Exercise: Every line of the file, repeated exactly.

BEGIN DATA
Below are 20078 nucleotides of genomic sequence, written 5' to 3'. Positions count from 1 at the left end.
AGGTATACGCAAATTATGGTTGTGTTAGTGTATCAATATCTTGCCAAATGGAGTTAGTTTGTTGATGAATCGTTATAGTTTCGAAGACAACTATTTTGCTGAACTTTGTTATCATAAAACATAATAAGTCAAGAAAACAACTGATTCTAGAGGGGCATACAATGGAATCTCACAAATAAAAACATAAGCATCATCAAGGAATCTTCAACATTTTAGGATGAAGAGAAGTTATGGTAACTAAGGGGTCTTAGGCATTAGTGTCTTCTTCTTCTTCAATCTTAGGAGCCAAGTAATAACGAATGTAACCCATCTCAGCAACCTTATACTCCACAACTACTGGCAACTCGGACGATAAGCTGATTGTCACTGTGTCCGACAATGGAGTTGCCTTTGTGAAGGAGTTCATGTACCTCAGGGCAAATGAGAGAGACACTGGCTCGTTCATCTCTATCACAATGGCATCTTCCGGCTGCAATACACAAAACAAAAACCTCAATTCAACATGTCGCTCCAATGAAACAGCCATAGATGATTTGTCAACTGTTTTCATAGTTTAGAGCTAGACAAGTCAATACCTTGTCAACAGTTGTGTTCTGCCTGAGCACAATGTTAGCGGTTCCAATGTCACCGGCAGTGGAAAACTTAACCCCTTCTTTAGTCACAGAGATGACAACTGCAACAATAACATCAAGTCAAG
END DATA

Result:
Below are 20078 nucleotides of genomic sequence, written 5' to 3'. Positions count from 1 at the left end.
AGGTATACGCAAATTATGGTTGTGTTAGTGTATCAATATCTTGCCAAATGGAGTTAGTTTGTTGATGAATCGTTATAGTTTCGAAGACAACTATTTTGCTGAACTTTGTTATCATAAAACATAATAAGTCAAGAAAACAACTGATTCTAGAGGGGCATACAATGGAATCTCACAAATAAAAACATAAGCATCATCAAGGAATCTTCAACATTTTAGGATGAAGAGAAGTTATGGTAACTAAGGGGTCTTAGGCATTAGTGTCTTCTTCTTCTTCAATCTTAGGAGCCAAGTAATAACGAATGTAACCCATCTCAGCAACCTTATACTCCACAACTACTGGCAACTCGGACGATAAGCTGATTGTCACTGTGTCCGACAATGGAGTTGCCTTTGTGAAGGAGTTCATGTACCTCAGGGCAAATGAGAGAGACACTGGCTCGTTCATCTCTATCACAATGGCATCTTCCGGCTGCAATACACAAAACAAAAACCTCAATTCAACATGTCGCTCCAATGAAACAGCCATAGATGATTTGTCAACTGTTTTCATAGTTTAGAGCTAGACAAGTCAATACCTTGTCAACAGTTGTGTTCTGCCTGAGCACAATGTTAGCGGTTCCAATGTCACCGGCAGTGGAAAACTTAACCCCTTCTTTAGTCACAGAGATGACAACTGCAACAATAACATCAAGTCAAG